HERE COMES TROUBLE

A tiny scorpion that packs a heavy duty punch, the Indian Red Scorpion has arrived! Also known as Hottentotta tamalus, this hot scorpion is said to be the most lethal in the world. These deadly arthropods, related to spiders and mites, mostly live in India, eastern Pakistan, the lowlands of Nepal, and most recently from Sri Lanka, although sightings there remain rare. Its name is derived from the Tamil people of south-eastern India.

According to scorpion expert John Valentin Chua, who gave Animal Scene an interview regarding this species, it can grow up to three inches in length, and live from 3 to 5 years in captivity. Although known as the Indian red scorpion, this species’ coloration can range from dark orange or brightly red-brown to dull brown, with darker grey ridges (also known as carinae) and granulation.

When found in its natural habitat, Hottentotta tamulus is shy, nocturnal, and naturally preys on small invertebrates like cockroaches and other invertebrates, and even smaller vertebrates like lizards.

RED MEANS DANGER

Widely known to be among the most toxic scorpions in the world, the Indian red scorpion is of particular concern in its home areas of India and Nepal, and it occasionally causes human fatalities, because it sometimes lives in areas densely populated by people. Fatality rates of 8-40% have been reported, and most of this scorpion’s victims are children, who are often stung while running around barefoot.

People stung by this scorpion report nausea, skin discoloration, and heart problems. The venom affects the cardiovascular and pulmonary systems of its victims, eventually leading to pulmonary edema, which may be fatal, and scorpion antivenom has little effect, so antivenin is the specific treatment for scorpion envenomation or stings by this creature.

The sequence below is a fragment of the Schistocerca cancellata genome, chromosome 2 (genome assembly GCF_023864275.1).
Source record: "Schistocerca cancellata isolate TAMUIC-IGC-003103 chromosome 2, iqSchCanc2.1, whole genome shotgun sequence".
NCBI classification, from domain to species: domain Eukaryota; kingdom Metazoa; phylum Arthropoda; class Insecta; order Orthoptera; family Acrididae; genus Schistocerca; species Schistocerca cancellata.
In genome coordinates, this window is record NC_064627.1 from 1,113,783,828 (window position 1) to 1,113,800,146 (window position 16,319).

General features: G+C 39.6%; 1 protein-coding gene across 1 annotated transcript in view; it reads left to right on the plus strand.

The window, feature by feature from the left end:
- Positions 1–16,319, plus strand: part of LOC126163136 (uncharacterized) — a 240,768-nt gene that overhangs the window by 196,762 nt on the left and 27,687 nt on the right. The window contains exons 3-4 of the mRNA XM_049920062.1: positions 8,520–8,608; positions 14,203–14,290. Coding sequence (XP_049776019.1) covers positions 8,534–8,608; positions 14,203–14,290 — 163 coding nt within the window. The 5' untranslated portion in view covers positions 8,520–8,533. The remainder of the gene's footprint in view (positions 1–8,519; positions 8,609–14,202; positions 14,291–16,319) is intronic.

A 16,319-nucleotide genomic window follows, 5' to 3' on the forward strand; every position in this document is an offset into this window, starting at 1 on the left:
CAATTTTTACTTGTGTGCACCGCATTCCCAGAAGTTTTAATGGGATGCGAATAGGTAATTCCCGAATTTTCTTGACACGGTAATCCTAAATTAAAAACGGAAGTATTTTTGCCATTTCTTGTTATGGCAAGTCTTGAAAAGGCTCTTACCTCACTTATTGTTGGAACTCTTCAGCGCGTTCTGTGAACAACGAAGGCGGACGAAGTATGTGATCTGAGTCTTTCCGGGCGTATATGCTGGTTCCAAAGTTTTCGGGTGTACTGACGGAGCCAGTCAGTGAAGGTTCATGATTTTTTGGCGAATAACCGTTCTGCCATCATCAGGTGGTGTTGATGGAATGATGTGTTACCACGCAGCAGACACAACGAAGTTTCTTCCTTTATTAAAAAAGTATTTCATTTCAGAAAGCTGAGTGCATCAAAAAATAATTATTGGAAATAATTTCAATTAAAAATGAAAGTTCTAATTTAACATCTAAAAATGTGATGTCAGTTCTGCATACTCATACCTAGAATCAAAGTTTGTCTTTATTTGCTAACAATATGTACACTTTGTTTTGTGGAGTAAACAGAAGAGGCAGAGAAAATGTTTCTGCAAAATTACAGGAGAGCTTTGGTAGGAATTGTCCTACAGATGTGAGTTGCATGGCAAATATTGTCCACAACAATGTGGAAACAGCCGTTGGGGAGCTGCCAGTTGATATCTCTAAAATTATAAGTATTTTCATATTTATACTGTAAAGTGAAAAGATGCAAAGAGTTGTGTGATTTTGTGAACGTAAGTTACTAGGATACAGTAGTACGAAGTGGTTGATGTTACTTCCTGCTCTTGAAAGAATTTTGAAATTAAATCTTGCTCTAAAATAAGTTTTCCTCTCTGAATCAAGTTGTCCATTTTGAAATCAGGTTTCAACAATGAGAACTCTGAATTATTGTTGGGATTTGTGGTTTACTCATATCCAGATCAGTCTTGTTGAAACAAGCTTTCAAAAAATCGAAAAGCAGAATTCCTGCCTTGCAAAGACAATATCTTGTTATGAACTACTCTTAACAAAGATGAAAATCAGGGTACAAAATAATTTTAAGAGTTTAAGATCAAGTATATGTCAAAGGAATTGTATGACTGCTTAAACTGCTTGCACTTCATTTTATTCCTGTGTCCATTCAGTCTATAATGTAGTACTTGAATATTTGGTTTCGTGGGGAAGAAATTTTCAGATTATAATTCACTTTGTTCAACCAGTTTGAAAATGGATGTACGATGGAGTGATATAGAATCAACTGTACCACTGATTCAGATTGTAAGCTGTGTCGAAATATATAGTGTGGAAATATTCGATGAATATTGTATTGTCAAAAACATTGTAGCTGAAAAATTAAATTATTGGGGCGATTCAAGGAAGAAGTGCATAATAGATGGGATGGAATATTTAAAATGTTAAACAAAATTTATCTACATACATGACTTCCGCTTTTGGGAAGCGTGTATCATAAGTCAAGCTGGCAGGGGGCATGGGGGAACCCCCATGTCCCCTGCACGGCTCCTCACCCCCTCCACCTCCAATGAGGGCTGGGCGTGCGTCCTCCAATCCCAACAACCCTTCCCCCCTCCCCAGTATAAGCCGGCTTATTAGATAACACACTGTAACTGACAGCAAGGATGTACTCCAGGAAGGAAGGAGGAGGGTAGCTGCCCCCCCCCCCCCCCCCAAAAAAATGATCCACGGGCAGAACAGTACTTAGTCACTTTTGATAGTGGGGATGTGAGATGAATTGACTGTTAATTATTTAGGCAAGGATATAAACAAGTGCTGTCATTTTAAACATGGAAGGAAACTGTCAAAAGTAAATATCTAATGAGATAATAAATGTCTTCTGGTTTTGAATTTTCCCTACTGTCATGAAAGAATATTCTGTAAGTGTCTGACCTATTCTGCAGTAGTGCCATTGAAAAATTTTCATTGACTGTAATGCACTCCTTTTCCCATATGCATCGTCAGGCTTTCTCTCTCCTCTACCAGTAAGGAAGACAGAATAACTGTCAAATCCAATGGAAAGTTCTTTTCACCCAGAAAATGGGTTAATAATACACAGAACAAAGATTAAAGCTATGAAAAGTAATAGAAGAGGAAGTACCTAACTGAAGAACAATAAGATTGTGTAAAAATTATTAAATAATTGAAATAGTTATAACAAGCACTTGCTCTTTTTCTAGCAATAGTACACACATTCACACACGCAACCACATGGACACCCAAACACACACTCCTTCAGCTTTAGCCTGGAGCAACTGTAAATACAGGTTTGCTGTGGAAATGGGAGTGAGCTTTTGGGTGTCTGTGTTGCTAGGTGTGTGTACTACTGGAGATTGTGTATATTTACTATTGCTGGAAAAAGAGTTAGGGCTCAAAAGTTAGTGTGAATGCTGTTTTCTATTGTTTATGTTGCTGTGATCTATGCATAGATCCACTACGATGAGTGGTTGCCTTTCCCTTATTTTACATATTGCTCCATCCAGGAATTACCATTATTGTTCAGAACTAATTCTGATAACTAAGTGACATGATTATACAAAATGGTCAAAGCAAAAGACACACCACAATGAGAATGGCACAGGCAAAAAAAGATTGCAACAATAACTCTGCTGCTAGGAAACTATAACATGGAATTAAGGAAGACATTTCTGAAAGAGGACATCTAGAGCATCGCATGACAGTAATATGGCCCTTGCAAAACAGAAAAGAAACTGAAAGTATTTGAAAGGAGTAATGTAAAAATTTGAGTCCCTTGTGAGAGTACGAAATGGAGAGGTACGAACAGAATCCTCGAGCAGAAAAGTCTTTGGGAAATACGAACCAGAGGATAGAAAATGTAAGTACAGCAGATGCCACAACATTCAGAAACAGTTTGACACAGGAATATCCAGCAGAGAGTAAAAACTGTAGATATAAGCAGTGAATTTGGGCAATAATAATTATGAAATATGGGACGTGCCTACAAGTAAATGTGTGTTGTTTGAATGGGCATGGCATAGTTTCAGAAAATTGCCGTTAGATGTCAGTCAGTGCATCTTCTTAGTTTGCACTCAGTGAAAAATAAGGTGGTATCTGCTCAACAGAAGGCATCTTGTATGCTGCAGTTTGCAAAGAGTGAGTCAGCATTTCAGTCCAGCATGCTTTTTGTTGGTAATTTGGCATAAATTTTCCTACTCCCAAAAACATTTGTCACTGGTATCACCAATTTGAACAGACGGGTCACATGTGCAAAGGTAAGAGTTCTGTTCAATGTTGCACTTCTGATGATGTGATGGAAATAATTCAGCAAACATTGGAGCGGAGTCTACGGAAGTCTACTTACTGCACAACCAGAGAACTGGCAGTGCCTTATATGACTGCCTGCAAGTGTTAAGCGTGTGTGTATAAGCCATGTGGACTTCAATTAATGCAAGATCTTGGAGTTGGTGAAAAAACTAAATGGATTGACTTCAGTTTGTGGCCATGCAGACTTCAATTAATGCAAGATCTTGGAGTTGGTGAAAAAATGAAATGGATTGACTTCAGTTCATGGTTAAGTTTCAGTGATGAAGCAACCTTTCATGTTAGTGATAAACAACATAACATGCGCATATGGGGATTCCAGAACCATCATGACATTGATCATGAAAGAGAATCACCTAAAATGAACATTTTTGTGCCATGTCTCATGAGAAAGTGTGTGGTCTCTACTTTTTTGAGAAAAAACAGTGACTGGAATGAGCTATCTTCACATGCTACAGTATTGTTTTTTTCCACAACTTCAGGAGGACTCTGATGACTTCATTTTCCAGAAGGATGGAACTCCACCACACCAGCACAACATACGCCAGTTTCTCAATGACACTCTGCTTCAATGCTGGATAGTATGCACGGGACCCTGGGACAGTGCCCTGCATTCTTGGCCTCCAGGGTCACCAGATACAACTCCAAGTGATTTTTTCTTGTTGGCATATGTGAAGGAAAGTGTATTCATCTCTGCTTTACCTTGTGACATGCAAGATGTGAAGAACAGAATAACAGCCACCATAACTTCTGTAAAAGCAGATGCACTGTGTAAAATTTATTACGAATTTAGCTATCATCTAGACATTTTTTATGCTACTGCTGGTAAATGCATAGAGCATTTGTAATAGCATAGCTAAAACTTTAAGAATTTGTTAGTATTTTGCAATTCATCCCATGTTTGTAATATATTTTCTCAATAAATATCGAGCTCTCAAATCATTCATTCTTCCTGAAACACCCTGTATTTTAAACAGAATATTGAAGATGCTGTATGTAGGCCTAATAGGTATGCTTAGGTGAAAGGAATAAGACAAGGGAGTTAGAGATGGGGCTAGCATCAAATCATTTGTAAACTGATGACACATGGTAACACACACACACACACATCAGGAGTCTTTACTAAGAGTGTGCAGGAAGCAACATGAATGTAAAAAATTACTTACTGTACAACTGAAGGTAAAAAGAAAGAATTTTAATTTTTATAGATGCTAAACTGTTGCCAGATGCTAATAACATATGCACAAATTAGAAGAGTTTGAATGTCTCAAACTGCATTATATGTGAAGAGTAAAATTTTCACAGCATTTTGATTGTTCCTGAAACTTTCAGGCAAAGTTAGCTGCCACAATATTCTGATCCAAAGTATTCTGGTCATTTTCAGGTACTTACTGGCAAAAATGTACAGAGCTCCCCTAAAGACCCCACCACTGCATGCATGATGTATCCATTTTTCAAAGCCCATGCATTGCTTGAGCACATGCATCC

NOT FOR NOOBS

Because of the dangers it presents, John does not recommend Hottentotta tamulus for beginners, or for keepers with small children. “Only people with some experience in keeping scorpions can keep this species,” he says. “This scorpion in particular should never be handled by the keeper.” As with other scorpions, a good rule of thumb is “Look, don’t touch.” The ideal enclosure, according to John, should be glass or plastic escape-proof enclosures.

Fortunately, if proper safety procedures are followed, then the Indian red scorpion has simple requirements. “There’s no need for UV light,” explains John, “because this species prefers dark places, and no special care is needed compared to other scorpions.”

As with all scorpions, floor space is more important than height, and small objects like bark, driftwood, and rocks can give your shy scorpion some much-needed hiding spaces. John cautions against using heavy decorations that may crush your tiny but terrible pet.

HOT POTATO

John particularly admires Hottentotta tamulus for its striking red-orange color and their quick defensive posture. “They are fast predators,” he says, “and they mostly eat a variety of insects and small creatures like rats.”

He feeds his hot scorpions twice a week, usually gut-loaded scorpions and crickets, and once a week he performs maintenance by removing all the uneaten food, which may lead to too much humidity, which can in turn lead to mycosis (a fungal infection). He keeps his scorpions in a cocopeat substrate, with charcoal to repel mites.

John explains that ‘hot scorpion’ is not a reference to a scorpion’s temperature or its habitat, but rather to the fact that it is venomous—that is, too ‘hot’ to handle. Aside from the danger of getting stung, there is also the danger of losing or injuring your pet, or even killing it. Scorpions can fall off the sides of tables without hesitation, and this fall may injure or kill it. Again, hands off is a good policy with hot scorpions, particularly one as venomous as the Indian red scorpion.

PAIR OF STINGERS

Would-be breeders should be aware that Hottentotta tumulus is not a parthenogenic species of scorpion, unlike many others such as Hottentotta hottentotta or Tityus stigmurus. “You need a pair of Hottentotta tamulus in order to breed them,” he says.

And what does John have to say to stubborn amateur scorpion keepers who want to start their collections at the top of the hot scorpion charts? He stresses, “My advice for them is to avoid Hottentotta tamulus, because it’s way too dangerous for them. It’s too fast and too toxic.” For newbies, John recommends that they begin with some forest scorpions, like the various Heterometrus species.

 

This appeared in Animal Scene magazine’s May 2017 issue.